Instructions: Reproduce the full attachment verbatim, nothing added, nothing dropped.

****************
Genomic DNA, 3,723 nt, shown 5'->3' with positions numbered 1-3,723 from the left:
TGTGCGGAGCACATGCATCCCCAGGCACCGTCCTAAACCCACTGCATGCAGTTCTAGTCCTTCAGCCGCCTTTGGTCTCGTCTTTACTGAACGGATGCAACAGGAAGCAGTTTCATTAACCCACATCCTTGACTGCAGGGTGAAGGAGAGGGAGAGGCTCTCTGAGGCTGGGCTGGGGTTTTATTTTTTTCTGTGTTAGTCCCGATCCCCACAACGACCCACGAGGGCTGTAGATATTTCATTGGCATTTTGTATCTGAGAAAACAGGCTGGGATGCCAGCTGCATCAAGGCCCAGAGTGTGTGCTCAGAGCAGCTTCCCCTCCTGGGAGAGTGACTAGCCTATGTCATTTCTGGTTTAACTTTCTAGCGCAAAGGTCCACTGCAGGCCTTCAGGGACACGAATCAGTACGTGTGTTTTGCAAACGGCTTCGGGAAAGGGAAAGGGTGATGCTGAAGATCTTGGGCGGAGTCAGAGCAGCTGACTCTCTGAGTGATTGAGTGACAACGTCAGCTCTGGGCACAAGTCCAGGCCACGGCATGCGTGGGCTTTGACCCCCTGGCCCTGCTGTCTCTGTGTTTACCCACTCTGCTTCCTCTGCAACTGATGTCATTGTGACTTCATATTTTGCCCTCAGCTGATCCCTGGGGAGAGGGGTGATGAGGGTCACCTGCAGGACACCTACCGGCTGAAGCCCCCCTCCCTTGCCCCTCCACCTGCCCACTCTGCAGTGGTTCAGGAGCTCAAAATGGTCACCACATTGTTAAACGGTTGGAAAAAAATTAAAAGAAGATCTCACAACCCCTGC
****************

Genomic DNA, 3,723 nt, shown 5'->3' with positions numbered 1-3,723 from the left:
TGTGCGGAGCACATGCATCCCCAGGCACCGTCCTAAACCCACTGCATGCAGTTCTAGTCCTTCAGCCGCCTTTGGTCTCGTCTTTACTGAACGGATGCAACAGGAAGCAGTTTCATTAACCCACATCCTTGACTGCAGGGTGAAGGAGAGGGAGAGGCTCTCTGAGGCTGGGCTGGGGTTTTATTTTTTTCTGTGTTAGTCCCGATCCCCACAACGACCCACGAGGGCTGTAGATATTTCATTGGCATTTTGTATCTGAGAAAACAGGCTGGGATGCCAGCTGCATCAAGGCCCAGAGTGTGTGCTCAGAGCAGCTTCCCCTCCTGGGAGAGTGACTAGCCTATGTCATTTCTGGTTTAACTTTCTAGCGCAAAGGTCCACTGCAGGCCTTCAGGGACACGAATCAGTACGTGTGTTTTGCAAACGGCTTCGGGAAAGGGAAAGGGTGATGCTGAAGATCTTGGGCGGAGTCAGAGCAGCTGACTCTCTGAGTGATTGAGTGACAACGTCAGCTCTGGGCACAAGTCCAGGCCACGGCATGCGTGGGCTTTGACCCCCTGGCCCTGCTGTCTCTGTGTTTACCCACTCTGCTTCCTCTGCAACTGATGTCATTGTGACTTCATATTTTGCCCTCAGCTGATCCCTGGGGAGAGGGGTGATGAGGGTCACCTGCAGGACACCTACCGGCTGAAGCCCCCCTCCCTTGCCCCTCCACCTGCCCACTCTGCAGTGGTTCAGGAGCTCAAAATGGTCACCACATTGTTAAACGGTTGGAAAAAAATTAAAAGAAGATCTCACAACCCCTGC